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Livingston parish school administrators excited about hiring more resource officers

Friday, February 22, 2013 - 8:00pm

The Livingston Parish Sheriff's Office and the school district want an additional four resource officers to patrol schools around the parish.

Sheriff Jason Ard told the Livingston Parish School Board he could provide four additional, senior deputies to serve as campus resource officers. Denham Springs, Walker, and Watson schools already have resource officers, so the new officers would concentrate on the unincorporated parts of the parish.

The principal of Holden High School said she would gladly welcome the resource officer, because she and her colleagues have a unique set of demands.

"Sometimes it is very hard, being a pre-K through 12, we go in different directions and see different things all day," Paula Green said.

Having a resource officer to interact with students would help promote the school's community feel.

"We get them when they're little," she said, "and we help raise them up and see them out of school, so that's a very positive thing that we have going on in Holden."

Ard wants the officers to begin their specialized training in May, so they could be ready for the start of the new school year in August. He said school security is an especially critical issue for him because he has two school-aged children.

The sheriff's office wants to split the cost with the district, which could be a problem. Each officer would cost roughly $80,000 in salary and benefits, and the district will struggle to find that much money.

"It will be difficult to find the room in the budget for anything at this time," Superintendent John Watson said. "However, we're going to look, and we think it's important enough that we're going to do our best to make that happen."

Resource officers are seen as one of the best ways to prevent trouble in schools, because they can identify problems before they begin.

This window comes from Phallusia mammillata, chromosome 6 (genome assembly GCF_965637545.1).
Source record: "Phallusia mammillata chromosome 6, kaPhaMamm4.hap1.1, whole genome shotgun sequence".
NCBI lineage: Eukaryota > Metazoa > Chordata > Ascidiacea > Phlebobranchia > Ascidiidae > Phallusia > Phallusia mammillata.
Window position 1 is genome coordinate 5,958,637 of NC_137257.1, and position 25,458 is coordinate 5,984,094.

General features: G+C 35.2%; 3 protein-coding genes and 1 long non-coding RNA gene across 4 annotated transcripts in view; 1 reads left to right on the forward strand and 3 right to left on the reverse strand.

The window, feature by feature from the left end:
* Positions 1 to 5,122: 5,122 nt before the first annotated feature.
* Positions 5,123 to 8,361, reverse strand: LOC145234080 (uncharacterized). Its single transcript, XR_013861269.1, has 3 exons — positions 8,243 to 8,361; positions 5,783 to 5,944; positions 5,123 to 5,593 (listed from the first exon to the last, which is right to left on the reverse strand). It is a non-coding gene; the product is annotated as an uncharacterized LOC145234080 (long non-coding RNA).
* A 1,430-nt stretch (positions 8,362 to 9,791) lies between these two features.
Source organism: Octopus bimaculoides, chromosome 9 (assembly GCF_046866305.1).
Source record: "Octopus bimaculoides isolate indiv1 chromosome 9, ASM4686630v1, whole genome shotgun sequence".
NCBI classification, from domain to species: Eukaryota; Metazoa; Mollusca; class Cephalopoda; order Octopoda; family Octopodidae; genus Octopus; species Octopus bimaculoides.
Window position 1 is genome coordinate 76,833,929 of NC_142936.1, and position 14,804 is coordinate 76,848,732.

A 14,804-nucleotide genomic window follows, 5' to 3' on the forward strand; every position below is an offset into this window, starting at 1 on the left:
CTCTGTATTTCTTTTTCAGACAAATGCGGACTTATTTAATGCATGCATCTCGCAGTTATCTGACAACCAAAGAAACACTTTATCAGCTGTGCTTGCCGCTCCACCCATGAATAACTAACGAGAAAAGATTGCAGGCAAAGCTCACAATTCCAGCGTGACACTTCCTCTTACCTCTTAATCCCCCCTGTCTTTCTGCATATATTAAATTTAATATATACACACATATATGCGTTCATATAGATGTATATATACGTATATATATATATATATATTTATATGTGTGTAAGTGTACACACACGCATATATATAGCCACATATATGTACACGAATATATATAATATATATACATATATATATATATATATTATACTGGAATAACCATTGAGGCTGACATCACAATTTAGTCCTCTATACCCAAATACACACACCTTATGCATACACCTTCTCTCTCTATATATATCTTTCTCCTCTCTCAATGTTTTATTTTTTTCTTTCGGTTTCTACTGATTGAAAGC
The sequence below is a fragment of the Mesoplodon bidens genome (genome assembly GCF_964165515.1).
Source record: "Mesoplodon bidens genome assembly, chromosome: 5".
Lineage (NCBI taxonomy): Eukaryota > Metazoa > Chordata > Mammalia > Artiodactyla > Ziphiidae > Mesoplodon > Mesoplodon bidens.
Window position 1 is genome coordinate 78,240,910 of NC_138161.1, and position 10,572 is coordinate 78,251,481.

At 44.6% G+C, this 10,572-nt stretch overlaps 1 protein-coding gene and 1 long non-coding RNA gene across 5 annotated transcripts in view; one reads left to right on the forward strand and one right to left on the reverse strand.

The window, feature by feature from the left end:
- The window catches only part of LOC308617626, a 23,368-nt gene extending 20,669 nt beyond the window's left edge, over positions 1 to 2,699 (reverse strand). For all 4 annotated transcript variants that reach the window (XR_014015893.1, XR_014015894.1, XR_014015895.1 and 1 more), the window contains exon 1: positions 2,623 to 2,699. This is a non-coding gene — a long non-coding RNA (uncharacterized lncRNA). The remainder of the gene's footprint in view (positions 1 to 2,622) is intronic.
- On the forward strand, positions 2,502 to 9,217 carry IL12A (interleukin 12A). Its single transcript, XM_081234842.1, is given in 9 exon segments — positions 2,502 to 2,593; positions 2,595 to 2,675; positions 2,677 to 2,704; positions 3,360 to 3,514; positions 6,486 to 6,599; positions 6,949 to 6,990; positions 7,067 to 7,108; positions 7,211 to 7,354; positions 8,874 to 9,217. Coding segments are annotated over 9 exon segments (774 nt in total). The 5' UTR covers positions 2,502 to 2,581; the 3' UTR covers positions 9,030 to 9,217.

"Kids are kids, wherever you go," Green said, "but sometimes you just need a person to help settle things down and just to be around, that kids know, like I said, that they could talk to or go to."

While the district looked at cheaper alternatives, Watson believes the officers provide a better value, because they create a safer, more comforting environment than a metal detector can.

"A person could give that personable feeling to the students," Green agreed. "You know, a metal detector, they're good, sometimes in certain situations. But we're just not comfortable using those at Holden."

Green believes the resource officer would provide a sense of security for all members of the school community, not just students.

"And we like for our parents to feel that way," she said. "Because when they send their child to school every day, we see them a lot more, sometimes, than the parents do.

"It won't replace we we're already doing, or it won't change anything that we're doing, except that it would be two more eyes to be, and two more ears to be on campus and just helping us to maybe avoid a bad situation."

The district's budget committee is close to presenting its plan for the 2013-14 school year, with instructions to find ways to afford the officers.

Watson said he hopes board members will be able to vote on the issue at their next meeting on March 7.  


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